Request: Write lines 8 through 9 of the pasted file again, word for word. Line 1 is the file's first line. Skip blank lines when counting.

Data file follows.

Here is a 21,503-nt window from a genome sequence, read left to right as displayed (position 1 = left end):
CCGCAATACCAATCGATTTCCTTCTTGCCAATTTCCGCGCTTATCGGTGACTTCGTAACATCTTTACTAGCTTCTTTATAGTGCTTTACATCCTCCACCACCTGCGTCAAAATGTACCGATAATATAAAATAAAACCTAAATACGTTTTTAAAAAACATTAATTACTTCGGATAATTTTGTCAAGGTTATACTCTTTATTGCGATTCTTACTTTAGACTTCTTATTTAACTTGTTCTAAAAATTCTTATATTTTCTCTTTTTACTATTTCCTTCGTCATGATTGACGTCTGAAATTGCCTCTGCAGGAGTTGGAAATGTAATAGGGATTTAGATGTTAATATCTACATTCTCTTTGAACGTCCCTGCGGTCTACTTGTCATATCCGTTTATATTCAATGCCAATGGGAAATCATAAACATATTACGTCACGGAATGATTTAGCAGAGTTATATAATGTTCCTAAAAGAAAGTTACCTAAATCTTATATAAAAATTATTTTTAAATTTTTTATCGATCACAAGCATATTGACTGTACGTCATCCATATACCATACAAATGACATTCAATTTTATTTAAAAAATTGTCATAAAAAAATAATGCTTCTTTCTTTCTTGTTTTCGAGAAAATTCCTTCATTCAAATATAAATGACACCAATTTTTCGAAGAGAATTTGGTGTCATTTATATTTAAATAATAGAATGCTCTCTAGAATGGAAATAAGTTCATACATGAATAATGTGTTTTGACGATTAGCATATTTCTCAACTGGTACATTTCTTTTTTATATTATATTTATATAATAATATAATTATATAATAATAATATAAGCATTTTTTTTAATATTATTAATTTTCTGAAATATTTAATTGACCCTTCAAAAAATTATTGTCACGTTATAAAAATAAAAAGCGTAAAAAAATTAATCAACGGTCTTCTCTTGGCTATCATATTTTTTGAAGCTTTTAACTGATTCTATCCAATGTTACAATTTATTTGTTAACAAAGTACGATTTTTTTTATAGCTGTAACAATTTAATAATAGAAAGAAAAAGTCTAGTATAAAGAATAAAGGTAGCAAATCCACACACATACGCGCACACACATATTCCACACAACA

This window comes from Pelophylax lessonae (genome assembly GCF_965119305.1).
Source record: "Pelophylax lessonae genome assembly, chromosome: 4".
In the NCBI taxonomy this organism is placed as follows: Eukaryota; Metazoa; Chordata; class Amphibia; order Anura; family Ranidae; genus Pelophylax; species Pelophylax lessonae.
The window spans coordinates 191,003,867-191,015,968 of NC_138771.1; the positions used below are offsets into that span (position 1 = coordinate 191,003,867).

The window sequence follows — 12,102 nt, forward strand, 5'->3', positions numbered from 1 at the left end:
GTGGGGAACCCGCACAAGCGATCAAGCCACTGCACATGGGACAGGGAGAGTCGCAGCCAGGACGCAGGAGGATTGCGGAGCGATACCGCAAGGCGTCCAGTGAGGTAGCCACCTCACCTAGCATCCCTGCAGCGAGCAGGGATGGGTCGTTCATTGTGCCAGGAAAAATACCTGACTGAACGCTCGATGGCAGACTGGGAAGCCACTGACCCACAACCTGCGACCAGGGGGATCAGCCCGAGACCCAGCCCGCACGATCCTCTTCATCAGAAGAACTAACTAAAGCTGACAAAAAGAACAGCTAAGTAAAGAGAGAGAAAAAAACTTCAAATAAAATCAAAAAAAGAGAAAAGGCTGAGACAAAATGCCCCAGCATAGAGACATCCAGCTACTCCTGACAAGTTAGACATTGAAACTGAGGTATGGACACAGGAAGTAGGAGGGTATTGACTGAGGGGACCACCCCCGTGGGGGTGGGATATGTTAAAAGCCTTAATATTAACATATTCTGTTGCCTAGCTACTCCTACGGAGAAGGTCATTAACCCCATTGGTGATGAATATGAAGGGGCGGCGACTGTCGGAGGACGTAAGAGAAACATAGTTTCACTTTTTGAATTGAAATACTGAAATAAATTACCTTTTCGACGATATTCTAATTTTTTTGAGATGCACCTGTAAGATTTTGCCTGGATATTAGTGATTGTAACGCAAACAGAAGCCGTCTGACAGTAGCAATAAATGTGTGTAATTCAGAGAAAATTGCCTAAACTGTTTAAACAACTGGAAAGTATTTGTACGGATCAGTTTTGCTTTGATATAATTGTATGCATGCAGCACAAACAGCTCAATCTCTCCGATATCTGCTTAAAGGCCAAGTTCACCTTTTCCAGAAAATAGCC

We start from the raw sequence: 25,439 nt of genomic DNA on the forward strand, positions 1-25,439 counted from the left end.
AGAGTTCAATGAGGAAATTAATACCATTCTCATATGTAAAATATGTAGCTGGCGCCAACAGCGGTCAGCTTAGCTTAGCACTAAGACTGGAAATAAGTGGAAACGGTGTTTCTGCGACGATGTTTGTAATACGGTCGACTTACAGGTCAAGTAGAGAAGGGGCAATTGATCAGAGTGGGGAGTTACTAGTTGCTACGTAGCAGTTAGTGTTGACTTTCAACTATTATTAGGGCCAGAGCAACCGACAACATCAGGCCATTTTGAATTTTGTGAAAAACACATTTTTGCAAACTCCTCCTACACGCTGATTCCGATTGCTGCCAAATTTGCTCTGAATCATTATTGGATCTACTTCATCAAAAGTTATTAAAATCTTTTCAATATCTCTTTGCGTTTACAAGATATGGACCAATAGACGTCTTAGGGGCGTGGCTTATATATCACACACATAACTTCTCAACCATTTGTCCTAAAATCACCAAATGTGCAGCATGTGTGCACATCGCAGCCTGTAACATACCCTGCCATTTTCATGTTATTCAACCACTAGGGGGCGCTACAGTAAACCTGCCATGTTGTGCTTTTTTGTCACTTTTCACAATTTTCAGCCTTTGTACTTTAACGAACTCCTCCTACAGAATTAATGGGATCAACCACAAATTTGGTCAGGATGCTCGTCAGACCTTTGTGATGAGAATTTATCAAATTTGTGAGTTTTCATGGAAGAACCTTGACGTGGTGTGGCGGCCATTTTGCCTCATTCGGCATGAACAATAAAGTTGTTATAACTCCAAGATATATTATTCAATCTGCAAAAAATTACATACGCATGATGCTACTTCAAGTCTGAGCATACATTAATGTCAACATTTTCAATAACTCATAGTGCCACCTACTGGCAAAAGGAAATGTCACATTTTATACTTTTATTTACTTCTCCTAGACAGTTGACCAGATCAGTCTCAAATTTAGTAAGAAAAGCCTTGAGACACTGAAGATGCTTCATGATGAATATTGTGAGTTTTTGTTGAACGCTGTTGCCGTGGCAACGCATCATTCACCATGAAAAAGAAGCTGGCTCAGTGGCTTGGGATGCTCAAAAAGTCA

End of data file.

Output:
GTGGGGAACCCGCACAAGCGATCAAGCCACTGCACATGGGACAGGGAGAGTCGCAGCCAGGACGCAGGAGGATTGCGGAGCGATACCGCAAGGCGTCCAGTGAGGTAGCCACCTCACCTAGCATCCCTGCAGCGAGCAGGGATGGGTCGTTCATTGTGCCAGGAAAAATACCTGACTGAACGCTCGATGGCAGACTGGGAAGCCACTGACCCACAACCTGCGACCAGGGGGATCAGCCCGAGACCCAGCCCGCACGATCCTCTTCATCAGAAGAACTAACTAAAGCTGACAAAAAGAACAGCTAAGTAAAGAGAGAGAAAAAAACTTCAAATAAAATCAAAAAAAGAGAAAAGGCTGAGACAAAATGCCCCAGCATAGAGACATCCAGCTACTCCTGACAAGTTAGACATTGAAACTGAGGTATGGACACAGGAAGTAGGAGGGTATTGACTGAGGGGACCACCCCCGTGGGGGTGGGATATGTTAAAAGCCTTAATATTAACATATTCTGTTGCCTAGCTACTCCTACGGAGAAGGTCATTAACCCCATTGGTGATGAATATGAAGGGGCGGCGACTGTCGGAGGACGTAAGAGAAACATAGTTTCACTTTTTGAATTGAAATACTGAAATAAATTACCTTTTCGACGATATTCTAATTTTTTTGAGATGCACCTGTAAGATTTTGCCTGGATATTAGTGATTGTAACGCAAACAGAAGCCGTCTGACAGTAGCAATAAATGTGTGTAATTCAGAGAAAATTGCCTAAACTGTTTAAACAACTGGAAAGTATTTGTACGGATCAGTTTTGCTTTGATATAATTGTATGCATGCAGCACAAACAGCTCAATCTCTCCGATATCTGCTTAAAGGCCAAGTTCACCTTTTCCAGAAAATAGCC

We start from the raw sequence: 25,439 nt of genomic DNA on the forward strand, positions 1-25,439 counted from the left end.